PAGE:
Stages set for Small Halls Festival weekend
Small Halls Festival is coming up next weekend, beginning Thursday, Sept. 28 with a book launch for Dan Needles’ new publication, True Confessions from the Ninth Concession, a compilation of stories from his beloved column published monthly in area magazines.
Needles will be speaking but the really great thing, he says, is that his wife Heath is laying out a dessert table. “Even if they don’t like the book, they will love the desserts,” he said.
“This is home turf for these stories, this is where they came from so I like talking to my home audience,” said Needles.
He said he has chosen to include about 80 columns written over the past 20 years.
“I picked out the ones I liked and they tell a story of a family making its way in the countryside over a period of great change,” said Needles, “the party line gives way to the internet and small farms turn to agribusiness.”
Events continue throughout the weekend with Terry O’Reilly, also at Duntroon Hall on the Sunday, and country singer Dan Davidson headlining at Brentwood Hall on Saturday night.
Former member of rock band Tupelo Honey, Davidson is fairly new to the country music scene. Nominated for two Canadian Country Music Awards, Found was the top selling Canadian country song in Canada for several weeks last summer and was the eighth highest charting Canadian song in the country.
Avening Hall is hosting back-to-back concerts with the Jeremy Fisher Trio on Friday and NQ Arbuckle and Carolyn Mark on Saturday.
Fisher, a three-time Juno award nominee, released his sixth studio The Lemon Squeeze in 2014, including the hit Uh-Oh featuring Serena Ryder.
He is set to release a ten-year anniversary vinyl edition of Goodbye Blue Monday, produced by Avening Hall regular Hawksley Workman.
“I’m going to do a short tour in Ontario and Quebec where we play that record cover to cover so you can probably count on hearing a lot of those tunes at our show on the 29th,” said Fisher.
In addition to other projects, Fisher said he is in the process of finishing his first Jeremy Fisher Junior album, to be released on November 24.
“It’s a collection of fun, silly and singable children’s songs that I’ve written over the last year watching my daughter grow from and infant into a toddler,” said Fisher.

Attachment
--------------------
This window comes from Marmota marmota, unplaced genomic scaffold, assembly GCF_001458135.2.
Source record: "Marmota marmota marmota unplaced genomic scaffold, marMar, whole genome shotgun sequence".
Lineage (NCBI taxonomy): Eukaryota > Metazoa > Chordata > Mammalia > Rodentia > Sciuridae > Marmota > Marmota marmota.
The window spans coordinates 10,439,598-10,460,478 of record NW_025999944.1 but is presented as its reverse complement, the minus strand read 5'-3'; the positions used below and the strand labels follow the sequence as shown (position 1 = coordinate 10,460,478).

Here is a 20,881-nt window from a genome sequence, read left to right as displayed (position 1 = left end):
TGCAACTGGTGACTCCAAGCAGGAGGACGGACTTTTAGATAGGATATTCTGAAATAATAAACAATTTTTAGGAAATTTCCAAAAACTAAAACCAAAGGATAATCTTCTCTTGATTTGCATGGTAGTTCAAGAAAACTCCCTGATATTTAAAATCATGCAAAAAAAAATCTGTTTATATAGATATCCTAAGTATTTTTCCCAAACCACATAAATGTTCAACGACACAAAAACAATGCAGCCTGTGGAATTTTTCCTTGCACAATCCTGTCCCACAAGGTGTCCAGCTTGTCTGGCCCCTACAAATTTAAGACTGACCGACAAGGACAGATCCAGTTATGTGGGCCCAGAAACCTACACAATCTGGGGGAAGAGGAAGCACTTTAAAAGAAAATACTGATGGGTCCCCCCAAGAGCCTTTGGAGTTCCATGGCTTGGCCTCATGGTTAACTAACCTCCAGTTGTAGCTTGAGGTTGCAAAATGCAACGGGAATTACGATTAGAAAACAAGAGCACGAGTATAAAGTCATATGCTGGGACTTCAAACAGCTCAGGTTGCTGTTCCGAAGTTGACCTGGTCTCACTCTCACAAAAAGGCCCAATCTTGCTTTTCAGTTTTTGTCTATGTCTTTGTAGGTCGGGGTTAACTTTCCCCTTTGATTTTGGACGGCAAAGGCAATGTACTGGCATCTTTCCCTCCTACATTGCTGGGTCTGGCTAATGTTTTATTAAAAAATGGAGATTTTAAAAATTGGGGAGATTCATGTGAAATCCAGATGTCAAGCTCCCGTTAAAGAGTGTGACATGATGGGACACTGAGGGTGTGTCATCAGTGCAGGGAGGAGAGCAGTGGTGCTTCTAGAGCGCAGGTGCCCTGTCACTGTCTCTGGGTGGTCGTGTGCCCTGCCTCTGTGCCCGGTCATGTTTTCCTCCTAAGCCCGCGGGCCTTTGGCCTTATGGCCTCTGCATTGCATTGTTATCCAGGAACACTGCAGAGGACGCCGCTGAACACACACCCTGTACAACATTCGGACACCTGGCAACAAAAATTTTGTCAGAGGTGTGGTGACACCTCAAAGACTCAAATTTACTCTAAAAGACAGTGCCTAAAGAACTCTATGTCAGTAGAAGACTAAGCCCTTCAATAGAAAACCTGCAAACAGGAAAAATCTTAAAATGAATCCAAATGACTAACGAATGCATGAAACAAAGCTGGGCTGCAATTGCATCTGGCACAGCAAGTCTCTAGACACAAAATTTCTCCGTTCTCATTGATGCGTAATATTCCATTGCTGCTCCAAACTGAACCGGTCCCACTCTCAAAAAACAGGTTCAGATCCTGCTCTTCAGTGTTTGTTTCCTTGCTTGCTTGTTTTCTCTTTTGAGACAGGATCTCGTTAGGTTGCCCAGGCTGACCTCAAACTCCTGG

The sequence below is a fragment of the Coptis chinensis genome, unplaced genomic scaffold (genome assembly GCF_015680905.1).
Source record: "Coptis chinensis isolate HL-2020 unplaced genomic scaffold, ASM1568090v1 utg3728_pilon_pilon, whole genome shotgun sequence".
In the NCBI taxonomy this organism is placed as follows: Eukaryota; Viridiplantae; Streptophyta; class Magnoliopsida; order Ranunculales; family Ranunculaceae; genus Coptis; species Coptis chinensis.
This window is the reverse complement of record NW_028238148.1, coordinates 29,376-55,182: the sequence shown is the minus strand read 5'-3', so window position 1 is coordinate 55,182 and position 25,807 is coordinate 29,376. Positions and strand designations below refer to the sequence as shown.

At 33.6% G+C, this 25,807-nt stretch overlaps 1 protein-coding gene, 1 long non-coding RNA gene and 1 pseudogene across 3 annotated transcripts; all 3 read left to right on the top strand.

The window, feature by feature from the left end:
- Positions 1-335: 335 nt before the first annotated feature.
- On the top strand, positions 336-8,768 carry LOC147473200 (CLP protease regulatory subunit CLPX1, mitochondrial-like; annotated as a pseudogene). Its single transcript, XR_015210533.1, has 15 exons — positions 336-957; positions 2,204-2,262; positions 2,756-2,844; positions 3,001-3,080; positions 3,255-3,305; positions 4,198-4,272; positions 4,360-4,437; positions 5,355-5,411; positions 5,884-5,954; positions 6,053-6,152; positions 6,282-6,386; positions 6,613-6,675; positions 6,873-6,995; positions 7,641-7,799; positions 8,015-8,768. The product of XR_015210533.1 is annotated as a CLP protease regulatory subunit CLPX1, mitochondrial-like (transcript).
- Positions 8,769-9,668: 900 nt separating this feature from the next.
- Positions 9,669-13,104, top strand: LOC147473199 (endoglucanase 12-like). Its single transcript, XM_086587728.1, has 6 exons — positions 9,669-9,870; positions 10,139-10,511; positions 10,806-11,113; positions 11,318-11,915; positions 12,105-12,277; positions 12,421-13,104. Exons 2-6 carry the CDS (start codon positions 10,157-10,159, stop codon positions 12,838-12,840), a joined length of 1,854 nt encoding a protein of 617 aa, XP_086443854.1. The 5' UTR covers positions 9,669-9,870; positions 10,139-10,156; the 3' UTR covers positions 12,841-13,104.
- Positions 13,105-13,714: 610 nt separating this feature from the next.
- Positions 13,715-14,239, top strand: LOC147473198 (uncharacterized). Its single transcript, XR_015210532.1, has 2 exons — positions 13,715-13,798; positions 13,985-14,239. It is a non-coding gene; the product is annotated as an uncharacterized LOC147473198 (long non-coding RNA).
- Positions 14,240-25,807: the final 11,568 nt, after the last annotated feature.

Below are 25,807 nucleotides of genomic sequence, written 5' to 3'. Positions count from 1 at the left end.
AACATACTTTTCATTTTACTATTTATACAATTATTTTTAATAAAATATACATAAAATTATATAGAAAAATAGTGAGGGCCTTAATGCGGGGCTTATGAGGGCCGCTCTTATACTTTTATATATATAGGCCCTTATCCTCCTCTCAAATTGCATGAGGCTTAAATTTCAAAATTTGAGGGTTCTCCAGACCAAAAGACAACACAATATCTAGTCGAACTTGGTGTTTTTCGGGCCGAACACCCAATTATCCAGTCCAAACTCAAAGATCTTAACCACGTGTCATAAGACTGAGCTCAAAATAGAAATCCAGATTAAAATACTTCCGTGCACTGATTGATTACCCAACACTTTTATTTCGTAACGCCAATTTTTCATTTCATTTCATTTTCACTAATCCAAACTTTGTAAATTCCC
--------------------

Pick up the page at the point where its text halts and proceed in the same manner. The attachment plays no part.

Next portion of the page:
Neville Quinlan, the NQ of NQ Arbuckle, and Mark performed at Avening Hall in 2010 after the release of their 2009 Juno nominated album Let’s Just Stay Here, featuring the song Officer Down. The band didn’t show up so the two of them had to wing it and the show was beautiful and very amusing.
Both performers are a bit nutty and always hilarious. Whatever happens, it will be magical and entertaining. Come for the banter, stay for the music.
The band’s 2014 release The Future Happens Anyway includes Lifeboat, a song for Carolyn Mark.
At Dunedin Hall, Steph and Stewart are celebrating their first anniversary. That is the premise of the play One Good Marriage, written by Sean Reycraft. The play is set in a community hall where a couple slowly reveals the darkly humourous story of their marriage.
“The things they are going through are serious but it’s very funny,” said Heidi Lynch, who plays Steph.
The couple has moved to the area looking to meet people and the audience has been invited to celebrate their anniversary.
“It’s about people who are looking for community – who have lost their community,” said Dunedin resident Steve Lucas, who is directing.
Lucas, a set and lighting designer, doesn’t usually direct but he has worked with Lynch on a number of projects and she has worked with co-star Alex Crowther on a number of plays.
“It’s always nice to work with people you trust and have a great time with,” said Lucas.
Lucas said he wanted to make sure there was something happening at Dunedin Hall during the festival and the venue lends itself perfectly to the play. There will be two shows on Saturday, Sept. 30, at 2:30 p.m. and 8 p.m. Tickets cost $15.
On both Saturday and Sunday, Station on the Green will be the home base for several arts events.
Woodcarver Jim Harkness is curating a multifaceted owl show on behalf of Purple Hills Arts and Heritage Society. He himself has carved the 12 owls of Ontario and 40 others for people to decorate and submit to the show at Station on the Green.
He said owls fascinate people and their eyes make them the most human of birds.
“I live on the ninth concession where there is a large population of owls and people come from all over to see them,” said Harkness.
He has also invited photographers, artists and students to show their owl work.
On the lawn, James Stacey is showing lawn furnishings that he has created out of repurposed wood pallets.
“I’m starting with pallets because they’re easy to find and easy to work with. And most people have the basic tools they’ll need to make themselves something useful,” said Stacey. “I want artisans to see what they can do with pallets, but I also want people generally to start thinking differently about the things we throw out.”
The bowl show is at Creemore Log Cabin, where eight area potters will show the bowls they made specifically for Canada 150, there will be a selection of bowls borrowed from area private collections and Cyndy Reycraft will display her collection of antique soup bowls.
It all coincides with Artists on Location happening throughout Creemore. Find a list of artists at the Station on the Green Saturday and Sunday from 10 a.m. to 4 p.m.
There are dozens of other events happening at halls in Clearview Township throughout the weekend. Many are free and family friendly. For a full schedule, visit www.smallhallsfestival.ca.
Trina Berlo photo: Steve Lucas (from right) is directing actors Heidi Lynch and Alex Crowther in One Good Marriage Sept. 30 at Dunedin Hall during Small Halls Festival.